A common question is how do you become a SAP Mentor? I asked Colleen Hebbert, SAP Mentor, this and other questions – see her replies below:
Q: How did you become a Mentor?
A: I received an email from Mark Finnern in October 2014 inviting me and congratulating me on being accepted as a Mentor (I think this was one of his last cohort intakes before leaving). And I said yes.I then starting searching what SAP Mentor is and finally figured out that yellow dot icon was a Mentor Lemon.
To this day, I still have no idea how I became a Mentor – especially compared to all the other community members out there who volunteer so much of their time to helping others.
However, as I started off as a cub (the friendly name given to the new members in each intake), I learned there was a nomination process followed by shortlisting with a final say from some powers that be. I still don’t know who nominated me but suspect it were people in the community who I interacted with as I found myself in Security, GRC, Careers, Education and Coffee Corner spaces (now tags). See Colleen pictured to the right (picture source is from Colleen herself).
Q: What qualities does it take to become a Mentor?
A: In the beginning I felt like I was experiencing impostor syndrome. How could someone like me have been nominated with my specialties? I hadn’t written a book. I hadn’t lead a SIT or sat on a key topic. I had never attended a TechEd or SAPHIRE let alone presented at one. I avoided introducing myself as an expert (experts don’t advertise) and was constantly in awe of other community members with the wealth of knowledge they were freely sharing.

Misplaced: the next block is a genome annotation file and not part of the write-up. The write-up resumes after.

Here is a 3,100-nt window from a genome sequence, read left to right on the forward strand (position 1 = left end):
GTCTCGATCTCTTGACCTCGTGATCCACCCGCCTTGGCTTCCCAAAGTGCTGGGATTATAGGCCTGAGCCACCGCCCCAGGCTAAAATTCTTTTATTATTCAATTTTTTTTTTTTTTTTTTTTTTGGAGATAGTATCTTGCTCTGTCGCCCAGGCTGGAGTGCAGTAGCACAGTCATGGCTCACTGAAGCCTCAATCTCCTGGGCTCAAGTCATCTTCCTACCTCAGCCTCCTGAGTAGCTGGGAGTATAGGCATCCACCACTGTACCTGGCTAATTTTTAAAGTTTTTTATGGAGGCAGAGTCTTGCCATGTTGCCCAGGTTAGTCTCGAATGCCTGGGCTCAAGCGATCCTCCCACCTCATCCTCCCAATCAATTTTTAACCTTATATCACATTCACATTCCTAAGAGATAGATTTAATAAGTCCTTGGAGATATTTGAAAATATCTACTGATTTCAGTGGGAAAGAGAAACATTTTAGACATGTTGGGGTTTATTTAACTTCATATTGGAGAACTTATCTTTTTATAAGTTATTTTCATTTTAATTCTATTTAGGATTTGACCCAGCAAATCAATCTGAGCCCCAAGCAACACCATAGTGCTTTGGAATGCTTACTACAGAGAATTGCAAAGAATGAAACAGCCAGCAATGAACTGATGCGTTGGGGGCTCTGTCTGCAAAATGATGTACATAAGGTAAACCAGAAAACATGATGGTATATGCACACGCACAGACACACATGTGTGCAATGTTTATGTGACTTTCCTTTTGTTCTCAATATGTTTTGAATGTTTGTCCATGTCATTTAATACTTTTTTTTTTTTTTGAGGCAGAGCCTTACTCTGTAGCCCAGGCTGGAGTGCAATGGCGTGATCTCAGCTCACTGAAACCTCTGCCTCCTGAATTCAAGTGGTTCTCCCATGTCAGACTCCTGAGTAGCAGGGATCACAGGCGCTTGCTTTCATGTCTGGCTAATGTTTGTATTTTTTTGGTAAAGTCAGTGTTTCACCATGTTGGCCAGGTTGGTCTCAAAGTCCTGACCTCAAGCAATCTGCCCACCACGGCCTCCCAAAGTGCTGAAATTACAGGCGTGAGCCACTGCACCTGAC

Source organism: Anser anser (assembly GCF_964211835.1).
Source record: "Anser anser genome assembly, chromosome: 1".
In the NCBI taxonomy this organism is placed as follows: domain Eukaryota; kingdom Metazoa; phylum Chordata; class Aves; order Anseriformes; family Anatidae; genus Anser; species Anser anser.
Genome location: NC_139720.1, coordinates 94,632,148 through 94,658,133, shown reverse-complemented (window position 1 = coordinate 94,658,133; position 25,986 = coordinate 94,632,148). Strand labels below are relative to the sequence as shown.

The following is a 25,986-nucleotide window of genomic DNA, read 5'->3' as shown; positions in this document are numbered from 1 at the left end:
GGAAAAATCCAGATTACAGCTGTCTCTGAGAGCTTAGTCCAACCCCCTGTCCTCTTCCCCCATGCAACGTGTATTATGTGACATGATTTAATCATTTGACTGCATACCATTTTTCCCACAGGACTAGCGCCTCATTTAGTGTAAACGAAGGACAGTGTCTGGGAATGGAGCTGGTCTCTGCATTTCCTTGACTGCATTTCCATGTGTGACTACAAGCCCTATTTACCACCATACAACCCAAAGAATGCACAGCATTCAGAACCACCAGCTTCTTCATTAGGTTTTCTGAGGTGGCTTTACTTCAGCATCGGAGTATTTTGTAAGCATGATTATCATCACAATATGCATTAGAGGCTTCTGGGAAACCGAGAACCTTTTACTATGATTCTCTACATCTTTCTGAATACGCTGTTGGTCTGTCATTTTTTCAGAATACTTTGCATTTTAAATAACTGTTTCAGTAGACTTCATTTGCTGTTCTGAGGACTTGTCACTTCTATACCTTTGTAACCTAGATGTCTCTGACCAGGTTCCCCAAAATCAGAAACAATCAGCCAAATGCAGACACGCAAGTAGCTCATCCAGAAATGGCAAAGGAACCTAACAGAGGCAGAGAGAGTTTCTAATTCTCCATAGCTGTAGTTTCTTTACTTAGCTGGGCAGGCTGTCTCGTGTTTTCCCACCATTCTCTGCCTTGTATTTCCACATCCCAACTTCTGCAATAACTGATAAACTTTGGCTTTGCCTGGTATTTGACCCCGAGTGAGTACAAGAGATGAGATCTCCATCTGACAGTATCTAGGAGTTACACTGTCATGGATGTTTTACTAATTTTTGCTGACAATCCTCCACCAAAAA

So what’s the solution when you feel like you’re an impostor? Education. Learning and improving is how you overcome any such doubts (and perhaps, find a new set as the more you learn the more you realise you don’t know).
I found myself trying to understand what makes a good mentor or why I was chosen and not someone else. I recall reading this blog SAP Mentor Magic Foundation.
The key attributed I came up with are:
1. Humble: it’s in the blog but it really sums up most members. Mentors are always keen to acknowledge their roots and that there is always more to learn.Arrogance is a foreign concept.
2. Passionate: it’s amazing that you can watch someone’s eyes light as you become mesmerised in their enthusiasm as they describe a particular technical aspect of a system that would typically be the cure to insomnia. And you may have no idea what they are talking about but by the end of it you leave the conversation richer in knowledge
3. Volunteers: Mentors (especially the ones out in Australia) are the first to put their hands up to support a local user group, conference, or any excuse for a beer. They give so much of their time without any sense of entitlement. Sure there might be a free conference ticket here or there but the Mentors are spending time preparing content and finding ways to contribute value to the community without expectation to do so.
4. Initiative: As a Mentor you are supported to make of it what you want. You have this great opportunity to be given a blank canvas but it’s been framed for you. You add your own flavour to it based on your strengths and style.
5. Constructive: Willingness to voice view points especially when it’s negative feedback. Much of this happens behind the scenes but it’s the necessary feedback that SAP executives and product owners need to hear to continue to improve and deliver value to the customer.